Recently, as I often do, I was discussing Game Of Thrones with some friends. Talk of course turned to one of the many characters who are no longer in the series, on account of them having been killed off. I wowed the room with my wit, insight and two decade old references when I dropped the line:
“He lived his life like a candle in the wind……unreliable”.
Naturally, I stole it.
It’s one of many excellent jokes that stick with me from the all too short lived TV comedy Darkplace, which was on British TV circa 2005. It’s about Garth Marenghi, a prolific schlock horror writer who believes he’s a creative genius – “If I ever need inspiration I just reread one of my old books. There’s usually something profound in there I missed first time around.” During the 80s, Marenghi wrote, directed and starred in a TV horror series set in Darkplace hospital that was so revolutionary, so shocking that the network refused to air it “Although it did have a brief run in Peru”. Now, years later it’s finally being broadcast, with bonus commentary from Marenghi and the other actors.
Of course, the whole thing is a satire. Matthew Holness plays Garth Marenghi who in turn plays Dr. Rick Dagless MD, who is clearly supposed to come across as a saintly medic who has to deal with supernatural weirdness using only his charm, wit, brilliance and gun. In practice…
He’s joined by Matt Berry, who clearly has a whale of a time overacting like crazy as Dr Sanchez, and Richard Ayoade, who equally enjoys playing Garth’s producer who also has the role of hospital administrator despite not having any acting talent whatsoever. You might know both of these from the much bigger Channel 4 comedy The IT Crowd. There’s cameos from other British comedy stars and also a woman doctor – “This is the 20th century after all”.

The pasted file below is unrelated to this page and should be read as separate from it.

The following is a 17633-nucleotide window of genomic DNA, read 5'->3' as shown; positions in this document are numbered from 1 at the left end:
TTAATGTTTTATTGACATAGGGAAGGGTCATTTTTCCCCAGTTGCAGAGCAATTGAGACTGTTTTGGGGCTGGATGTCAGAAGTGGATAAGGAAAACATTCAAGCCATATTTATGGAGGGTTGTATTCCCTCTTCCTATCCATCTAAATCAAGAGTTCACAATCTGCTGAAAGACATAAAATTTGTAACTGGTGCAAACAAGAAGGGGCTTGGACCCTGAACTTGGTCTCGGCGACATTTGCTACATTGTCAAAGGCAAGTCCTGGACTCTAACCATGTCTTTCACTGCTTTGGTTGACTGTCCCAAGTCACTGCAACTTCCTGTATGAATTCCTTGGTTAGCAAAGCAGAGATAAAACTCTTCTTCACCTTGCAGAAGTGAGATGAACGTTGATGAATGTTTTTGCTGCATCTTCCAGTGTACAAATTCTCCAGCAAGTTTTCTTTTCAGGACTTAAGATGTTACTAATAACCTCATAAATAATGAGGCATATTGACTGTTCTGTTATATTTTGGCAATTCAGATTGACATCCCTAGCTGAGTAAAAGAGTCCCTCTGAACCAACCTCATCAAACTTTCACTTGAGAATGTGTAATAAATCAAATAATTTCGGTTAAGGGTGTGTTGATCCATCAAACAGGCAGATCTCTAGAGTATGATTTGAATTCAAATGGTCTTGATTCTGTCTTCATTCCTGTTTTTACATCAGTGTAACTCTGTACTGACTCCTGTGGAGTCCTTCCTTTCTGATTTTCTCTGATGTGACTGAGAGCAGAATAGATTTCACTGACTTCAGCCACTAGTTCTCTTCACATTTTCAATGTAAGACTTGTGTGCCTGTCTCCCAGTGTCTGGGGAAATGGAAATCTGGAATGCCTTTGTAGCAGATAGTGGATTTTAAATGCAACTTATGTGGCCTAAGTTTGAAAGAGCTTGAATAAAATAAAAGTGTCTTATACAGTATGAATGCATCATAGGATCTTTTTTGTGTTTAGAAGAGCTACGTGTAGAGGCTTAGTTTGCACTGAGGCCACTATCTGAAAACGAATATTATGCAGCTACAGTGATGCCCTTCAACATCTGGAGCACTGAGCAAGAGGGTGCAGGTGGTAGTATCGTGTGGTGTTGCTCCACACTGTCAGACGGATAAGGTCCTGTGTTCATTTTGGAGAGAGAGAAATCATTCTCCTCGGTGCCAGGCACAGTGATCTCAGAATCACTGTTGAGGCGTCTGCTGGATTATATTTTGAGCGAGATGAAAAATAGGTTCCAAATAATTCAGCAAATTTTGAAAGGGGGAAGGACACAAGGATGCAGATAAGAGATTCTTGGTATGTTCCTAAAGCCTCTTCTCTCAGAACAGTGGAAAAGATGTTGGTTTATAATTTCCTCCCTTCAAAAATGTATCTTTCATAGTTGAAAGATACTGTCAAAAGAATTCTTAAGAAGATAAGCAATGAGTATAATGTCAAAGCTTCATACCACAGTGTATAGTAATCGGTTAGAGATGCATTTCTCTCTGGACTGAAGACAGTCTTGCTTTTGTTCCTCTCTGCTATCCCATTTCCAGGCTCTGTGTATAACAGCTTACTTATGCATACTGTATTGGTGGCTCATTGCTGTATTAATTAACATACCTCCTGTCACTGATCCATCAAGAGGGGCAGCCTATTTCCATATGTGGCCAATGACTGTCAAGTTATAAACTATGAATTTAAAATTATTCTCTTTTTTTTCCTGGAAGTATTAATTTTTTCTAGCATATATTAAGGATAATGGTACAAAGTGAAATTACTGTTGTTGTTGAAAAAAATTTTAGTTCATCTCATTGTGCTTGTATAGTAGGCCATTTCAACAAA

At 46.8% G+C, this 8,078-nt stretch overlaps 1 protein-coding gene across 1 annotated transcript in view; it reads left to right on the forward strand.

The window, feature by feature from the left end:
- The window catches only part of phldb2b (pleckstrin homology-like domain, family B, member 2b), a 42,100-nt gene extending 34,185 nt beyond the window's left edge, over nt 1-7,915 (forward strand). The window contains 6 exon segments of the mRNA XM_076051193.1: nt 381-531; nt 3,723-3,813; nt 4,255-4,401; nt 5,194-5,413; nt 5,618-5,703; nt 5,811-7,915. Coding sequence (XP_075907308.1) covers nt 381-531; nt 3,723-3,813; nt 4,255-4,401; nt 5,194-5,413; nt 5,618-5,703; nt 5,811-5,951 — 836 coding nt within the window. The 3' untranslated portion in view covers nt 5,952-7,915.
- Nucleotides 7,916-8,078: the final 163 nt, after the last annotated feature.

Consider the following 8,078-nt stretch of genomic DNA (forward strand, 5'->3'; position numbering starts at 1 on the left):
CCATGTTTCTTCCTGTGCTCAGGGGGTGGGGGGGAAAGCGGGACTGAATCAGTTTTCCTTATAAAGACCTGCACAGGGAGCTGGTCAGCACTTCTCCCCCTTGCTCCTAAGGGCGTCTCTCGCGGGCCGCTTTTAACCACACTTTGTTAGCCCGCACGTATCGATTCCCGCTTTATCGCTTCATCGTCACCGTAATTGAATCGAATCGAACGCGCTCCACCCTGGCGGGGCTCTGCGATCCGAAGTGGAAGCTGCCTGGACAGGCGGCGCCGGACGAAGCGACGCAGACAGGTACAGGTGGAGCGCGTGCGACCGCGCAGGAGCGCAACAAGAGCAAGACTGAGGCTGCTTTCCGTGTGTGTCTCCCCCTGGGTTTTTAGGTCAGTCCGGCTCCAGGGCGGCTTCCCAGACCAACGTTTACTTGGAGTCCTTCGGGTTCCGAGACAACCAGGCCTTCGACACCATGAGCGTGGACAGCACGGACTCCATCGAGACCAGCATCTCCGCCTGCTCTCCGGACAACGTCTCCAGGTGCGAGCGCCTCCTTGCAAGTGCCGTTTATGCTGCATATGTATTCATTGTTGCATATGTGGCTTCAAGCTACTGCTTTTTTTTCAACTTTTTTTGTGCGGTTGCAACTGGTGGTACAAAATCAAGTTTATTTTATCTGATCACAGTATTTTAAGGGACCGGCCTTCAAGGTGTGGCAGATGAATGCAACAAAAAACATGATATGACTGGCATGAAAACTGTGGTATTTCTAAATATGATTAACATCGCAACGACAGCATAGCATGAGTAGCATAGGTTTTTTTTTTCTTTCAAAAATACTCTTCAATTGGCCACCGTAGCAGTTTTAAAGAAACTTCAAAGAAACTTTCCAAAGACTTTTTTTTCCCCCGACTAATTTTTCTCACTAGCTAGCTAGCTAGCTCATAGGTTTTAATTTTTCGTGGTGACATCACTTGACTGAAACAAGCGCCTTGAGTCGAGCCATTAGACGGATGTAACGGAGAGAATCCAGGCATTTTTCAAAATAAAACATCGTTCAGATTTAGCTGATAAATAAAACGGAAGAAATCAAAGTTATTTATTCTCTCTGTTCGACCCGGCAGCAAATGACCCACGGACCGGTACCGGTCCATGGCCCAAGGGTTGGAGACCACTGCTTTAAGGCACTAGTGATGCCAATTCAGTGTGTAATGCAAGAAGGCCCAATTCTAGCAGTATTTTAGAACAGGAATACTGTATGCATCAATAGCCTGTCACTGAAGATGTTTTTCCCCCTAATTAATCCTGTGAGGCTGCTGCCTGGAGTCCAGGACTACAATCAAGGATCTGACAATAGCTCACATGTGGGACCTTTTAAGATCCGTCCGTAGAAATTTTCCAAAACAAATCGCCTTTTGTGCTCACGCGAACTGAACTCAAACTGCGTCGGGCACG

The show within a show is clearly lovingly made – there’s a bunch of little touches that are authentic to the decade it was supposedly made in – and is a spot on parody of a show whose ambition far exceeded it’s budget. Sound effects don’t match, there’s poor dubbing, poor continuity and above all some instances of “acting” that are so appallingly bad that it takes real acting talent to intentionally be that awful at it. And the “bad writing” is so well written it’s all incredibly funny.
The fake commentaries allow a completely different level of joke to be made, like the overarching running joke that the show was never broadcast because it’s completely terrible, but none of them can see it. It’s a hilarious send-up of the creative industries that I’m sure was drawn from real life experiences and despite the opportunities afforded by the daft scenarios and dodgy script of the “proper” show, some of the best lines are from the commentary.
Sadly for us, it only ever had 6 22-minute episodes, but that just means you’ve got no excuse not to check it out if a show that puts the “terrible” into “terribly funny” sounds appealing to you.